When you take out a loan, it’s important to choose the option best suited to your needs. For example, if you plan to buy a car, rather than a personal loan, you’d be best to look at vehicle financing.
But do you know whether your chosen loan is considered “secured” or “unsecured”? We have a look at what each of these refer to, as well as the impact this has on your repayments.
Tip: A personal loan allows you to choose what you spend the loan on. Click here for more.
What’s the difference?
There’s one main difference between secured and unsecured loans: whether it’s “secured” to, or attached to, an asset.
Examples of secured loans are home loans and vehicle finance. In both of these instances, the loan is linked to its named asset – a home or a vehicle.
On the other hand, a personal loan is considered an unsecured loan. This is because it’s not linked to any asset and you can use it to purchase anything you choose.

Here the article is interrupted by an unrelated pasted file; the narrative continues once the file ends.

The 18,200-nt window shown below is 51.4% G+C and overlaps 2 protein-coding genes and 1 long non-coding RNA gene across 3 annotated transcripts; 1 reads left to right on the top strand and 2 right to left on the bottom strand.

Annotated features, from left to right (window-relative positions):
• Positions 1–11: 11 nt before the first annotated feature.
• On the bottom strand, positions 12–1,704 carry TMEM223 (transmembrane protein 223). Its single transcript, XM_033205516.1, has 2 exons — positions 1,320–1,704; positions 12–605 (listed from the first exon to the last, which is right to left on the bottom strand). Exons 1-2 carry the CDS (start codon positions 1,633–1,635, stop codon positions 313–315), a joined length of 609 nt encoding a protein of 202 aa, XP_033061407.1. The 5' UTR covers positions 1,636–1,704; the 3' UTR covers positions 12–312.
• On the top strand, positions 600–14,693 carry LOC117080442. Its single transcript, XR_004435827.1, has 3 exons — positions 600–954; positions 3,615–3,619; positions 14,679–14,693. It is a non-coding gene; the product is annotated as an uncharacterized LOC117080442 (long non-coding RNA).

READ MORE: How to calculate interest on your loans
What impact does this have?
The most important impact of loan type, whether secured or unsecured, is the interest rate that creditors will charge you.
Since secured loans are tied to an asset, that asset is considered collateral in case you default on your monthly payments. This makes creditors feel more comfortable, because they can reclaim any losses. A lower interest rate will thus be offered to you.
The biggest determinant: Credit Score
Although the kind of loan you take out will always impact the interest rate, there is a factor that will sway creditors even more. This is your credit report, and more specifically, your credit score.
If you have a poor or average credit score and you apply for a secured loan, you may receive a similar interest rate to someone who has a great credit score and is looking for an unsecured loan.
It’s important to know, maintain, and if needed, actively work towards improving your credit score. This can be your biggest ally when it comes to financial health.
When last did you see your credit score? Get your credit report for free through CreditSav.